Refining the Underground: The U.S. Debut of Lebanese Singer/Songwriter Mike Massy’s Quirky Cosmopolitan Sound
At Merkin Hall, April 25, 2013
Lebanese pianist, composer, and singer Mike Massy has an inborn agility that springs from his unique heritage: Classically trained in both Western and Middle Eastern canons, enthralled with the cosmopolitan worlds of jazz, chanson, and good old pop, the young artist has carved out a space for himself and for a different sound in a tough scene. And done so with striking delicacy.
Massy is one of a small handful of “underground” Lebanese musicians just winning a foothold in the regional mainstream. His songs can move from an elegant string quartet (“Khalasna Ba’a”), to a sultry call-and-response between piano and his soaring voice, from distinctly Eastern Mediterranean pulse to slow-burning ballads.
“I am mostly influenced by my musical background in Classical and Baroque music, from my conservatory training, but inspiration also comes from the radio,” Massy explains. “Lebanese people listen and dance to everything. We’ve been occupied by France, by the British, by the Ottomans, and all these influences come naturally as a heritage for my generation. I didn’t have to figure out how to mix it. I simply refined what was already around me.”
This distillation of Lebanon’s multifaceted music is coming to the U.S. for the very first time, as Massy performs with a backing trio (piano, percussion, upright bass) at Merkin Hall on April 25, 2013 (presented by the John Paul II Mission). In a program combining Massy’ originals with Arabic classics, jazz standards, and even an unexpectedly gorgeous, Middle Eastern-inflected Madonna cover (“Frozen”), Massy will give American audiences an introduction to an overlooked, increasingly creative, cosmopolitan scene that has defied war and hardship.
Despite childhood spent in bomb shelters and dire poverty, Massy still managed to gain a broad, rigorous musical education, beginning with piano lessons as a boy. The radio provided solace and, at the same time, a constant reminder of war, as harsh news broke through the French and American pop, the Arab classics that make up the musical landscape of Lebanon.
Later, Massy trained at the conservatory, studying Arabic Opera. He became fascinated by both Western Baroque music and melodically complex Arab-Andalusian mouwachahat songs. This training, combined with the natural sonic multiculturalism of Beirut, drove Massy to bring his many musical loves together.
He can sing in Arabic with jazz-inflected polish, or turn a pensive standard like “Nature Boy” into an evocative, filigree statement, thanks to his lithe tenor and thoughtful use of ornamentation, instrumentation, and mode. While drawing on deep emotions, Massy often uses quirky imagery—both in his lyrics and his music videos—and isn’t afraid to poke a little fun at Lebanese traditions. One of the English-language pieces Massy will perform in New York, “I’m Wise,” gently satirizes the Lebanese dabke linedance, launching into a humorous account with the traditional exclamation of joy and excitement, “owf!”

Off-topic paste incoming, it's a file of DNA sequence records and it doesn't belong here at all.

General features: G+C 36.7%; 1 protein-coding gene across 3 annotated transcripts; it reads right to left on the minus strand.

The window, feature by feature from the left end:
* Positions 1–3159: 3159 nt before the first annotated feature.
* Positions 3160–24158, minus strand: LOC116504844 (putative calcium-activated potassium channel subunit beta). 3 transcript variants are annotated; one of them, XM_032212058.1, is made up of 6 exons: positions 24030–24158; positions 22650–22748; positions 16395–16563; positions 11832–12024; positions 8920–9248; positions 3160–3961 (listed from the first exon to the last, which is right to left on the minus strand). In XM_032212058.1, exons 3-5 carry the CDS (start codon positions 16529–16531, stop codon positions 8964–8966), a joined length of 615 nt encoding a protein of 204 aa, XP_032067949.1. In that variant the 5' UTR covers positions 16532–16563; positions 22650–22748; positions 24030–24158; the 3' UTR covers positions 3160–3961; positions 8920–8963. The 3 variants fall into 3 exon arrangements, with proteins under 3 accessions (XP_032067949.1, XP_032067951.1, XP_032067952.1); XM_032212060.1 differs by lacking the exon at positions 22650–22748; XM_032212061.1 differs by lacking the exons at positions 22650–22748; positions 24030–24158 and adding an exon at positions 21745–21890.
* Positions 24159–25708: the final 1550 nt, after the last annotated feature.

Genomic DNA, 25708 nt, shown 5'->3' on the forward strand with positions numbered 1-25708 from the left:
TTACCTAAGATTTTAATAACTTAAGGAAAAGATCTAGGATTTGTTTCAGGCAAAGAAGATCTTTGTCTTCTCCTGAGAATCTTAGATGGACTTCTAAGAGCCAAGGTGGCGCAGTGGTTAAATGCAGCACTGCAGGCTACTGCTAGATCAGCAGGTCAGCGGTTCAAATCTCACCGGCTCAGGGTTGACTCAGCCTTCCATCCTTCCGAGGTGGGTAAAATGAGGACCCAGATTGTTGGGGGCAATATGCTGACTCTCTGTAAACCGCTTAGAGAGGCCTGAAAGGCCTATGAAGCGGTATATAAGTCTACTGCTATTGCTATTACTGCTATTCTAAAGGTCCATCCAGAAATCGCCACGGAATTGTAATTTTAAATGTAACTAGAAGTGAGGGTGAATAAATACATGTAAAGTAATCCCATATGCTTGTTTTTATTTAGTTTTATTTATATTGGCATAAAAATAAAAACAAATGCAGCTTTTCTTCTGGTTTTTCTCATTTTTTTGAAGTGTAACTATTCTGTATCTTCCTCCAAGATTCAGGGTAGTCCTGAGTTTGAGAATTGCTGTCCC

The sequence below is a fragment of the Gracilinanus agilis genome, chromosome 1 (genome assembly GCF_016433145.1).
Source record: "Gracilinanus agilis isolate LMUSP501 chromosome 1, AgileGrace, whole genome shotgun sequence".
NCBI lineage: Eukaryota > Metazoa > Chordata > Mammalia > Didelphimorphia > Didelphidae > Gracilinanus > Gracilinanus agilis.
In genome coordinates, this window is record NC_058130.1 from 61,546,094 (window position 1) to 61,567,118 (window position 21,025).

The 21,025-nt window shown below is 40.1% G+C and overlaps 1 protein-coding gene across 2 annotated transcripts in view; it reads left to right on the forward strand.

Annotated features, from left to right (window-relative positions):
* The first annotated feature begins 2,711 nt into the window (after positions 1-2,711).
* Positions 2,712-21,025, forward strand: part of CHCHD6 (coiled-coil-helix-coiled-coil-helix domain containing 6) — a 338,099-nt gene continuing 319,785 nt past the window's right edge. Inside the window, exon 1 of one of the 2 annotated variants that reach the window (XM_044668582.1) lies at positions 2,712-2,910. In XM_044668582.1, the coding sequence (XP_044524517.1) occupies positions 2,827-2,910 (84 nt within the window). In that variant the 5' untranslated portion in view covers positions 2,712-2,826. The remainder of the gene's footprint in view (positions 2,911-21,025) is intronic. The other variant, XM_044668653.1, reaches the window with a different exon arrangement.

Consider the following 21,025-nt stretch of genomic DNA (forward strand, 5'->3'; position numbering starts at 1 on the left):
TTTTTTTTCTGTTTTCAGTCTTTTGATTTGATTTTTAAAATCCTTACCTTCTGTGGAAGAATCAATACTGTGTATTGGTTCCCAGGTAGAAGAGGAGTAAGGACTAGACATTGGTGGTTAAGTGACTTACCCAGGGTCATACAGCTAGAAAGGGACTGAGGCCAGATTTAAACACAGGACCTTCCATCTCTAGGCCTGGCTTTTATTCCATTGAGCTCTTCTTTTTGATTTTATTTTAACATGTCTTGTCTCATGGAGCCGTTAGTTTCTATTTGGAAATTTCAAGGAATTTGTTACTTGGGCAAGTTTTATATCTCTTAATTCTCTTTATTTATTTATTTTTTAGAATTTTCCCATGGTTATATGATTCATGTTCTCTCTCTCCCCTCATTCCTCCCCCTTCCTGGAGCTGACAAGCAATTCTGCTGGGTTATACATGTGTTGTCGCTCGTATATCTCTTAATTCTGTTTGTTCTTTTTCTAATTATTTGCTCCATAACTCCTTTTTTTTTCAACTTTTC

The combination has garnered an enthusiastic response, one Massy says he never expected, in a country where concert culture is still emerging and alternatives to cookie-cutter pop are few and far between. After the release of his album Ya Zaman (2011), he won the Murex d’Or, the top award for musicians and actors in the Middle East and North Africa, and he has taken the airwaves by storm.
Regardless of the genre or approach, Massy takes his cues from the greats, like Fairouz, whose music has impacted young singers across the Arab world and whose restraint proves instructive and inspiring.
“You need a lot of maturity not to oversing and try to show everything you have,” reflects Massy. “It takes a lot of effort to search for the point where the song becomes central, not the technique or beauty of the voice. Fairouz is on stage to sing and not to show people how beautiful her voice is. That’s true artistic maturity.”
Massy makes sure his ornamental and vocal virtuosity are in service to the songs themselves, whether he’s discovering new sides to familiar international tunes or seeking the right arrangements for his own works. “You have to find the balance between innovative, interesting arrangements and compelling songwriting,” notes Massy. ”My sound is really different from the other music on the Lebanese scene. My songs are not trendy; I try to find the strongest, simplest approach and let it speak for itself, in hopes of creating something timeless.”